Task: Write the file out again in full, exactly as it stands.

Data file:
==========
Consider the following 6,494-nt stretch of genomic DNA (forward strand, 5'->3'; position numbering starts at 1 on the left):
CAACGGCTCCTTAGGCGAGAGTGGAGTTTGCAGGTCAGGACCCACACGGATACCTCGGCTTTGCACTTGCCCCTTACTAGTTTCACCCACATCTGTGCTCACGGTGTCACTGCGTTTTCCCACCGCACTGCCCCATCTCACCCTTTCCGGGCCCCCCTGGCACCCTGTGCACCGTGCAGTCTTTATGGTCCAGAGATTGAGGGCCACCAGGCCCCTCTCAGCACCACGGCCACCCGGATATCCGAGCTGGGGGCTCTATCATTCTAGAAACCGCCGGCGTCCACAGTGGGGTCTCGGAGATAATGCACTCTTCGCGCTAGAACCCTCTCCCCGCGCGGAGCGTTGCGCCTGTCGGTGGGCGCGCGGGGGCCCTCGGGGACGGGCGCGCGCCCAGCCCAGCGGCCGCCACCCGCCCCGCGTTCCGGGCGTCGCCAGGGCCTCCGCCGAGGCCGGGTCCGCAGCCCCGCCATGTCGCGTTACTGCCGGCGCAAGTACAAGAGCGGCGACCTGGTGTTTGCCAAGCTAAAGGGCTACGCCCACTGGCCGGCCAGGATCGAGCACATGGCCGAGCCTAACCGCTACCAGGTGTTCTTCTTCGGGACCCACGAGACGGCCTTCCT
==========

Consider the following 6,494-nt stretch of genomic DNA (forward strand, 5'->3'; position numbering starts at 1 on the left):
CAACGGCTCCTTAGGCGAGAGTGGAGTTTGCAGGTCAGGACCCACACGGATACCTCGGCTTTGCACTTGCCCCTTACTAGTTTCACCCACATCTGTGCTCACGGTGTCACTGCGTTTTCCCACCGCACTGCCCCATCTCACCCTTTCCGGGCCCCCCTGGCACCCTGTGCACCGTGCAGTCTTTATGGTCCAGAGATTGAGGGCCACCAGGCCCCTCTCAGCACCACGGCCACCCGGATATCCGAGCTGGGGGCTCTATCATTCTAGAAACCGCCGGCGTCCACAGTGGGGTCTCGGAGATAATGCACTCTTCGCGCTAGAACCCTCTCCCCGCGCGGAGCGTTGCGCCTGTCGGTGGGCGCGCGGGGGCCCTCGGGGACGGGCGCGCGCCCAGCCCAGCGGCCGCCACCCGCCCCGCGTTCCGGGCGTCGCCAGGGCCTCCGCCGAGGCCGGGTCCGCAGCCCCGCCATGTCGCGTTACTGCCGGCGCAAGTACAAGAGCGGCGACCTGGTGTTTGCCAAGCTAAAGGGCTACGCCCACTGGCCGGCCAGGATCGAGCACATGGCCGAGCCTAACCGCTACCAGGTGTTCTTCTTCGGGACCCACGAGACGGCCTTCCT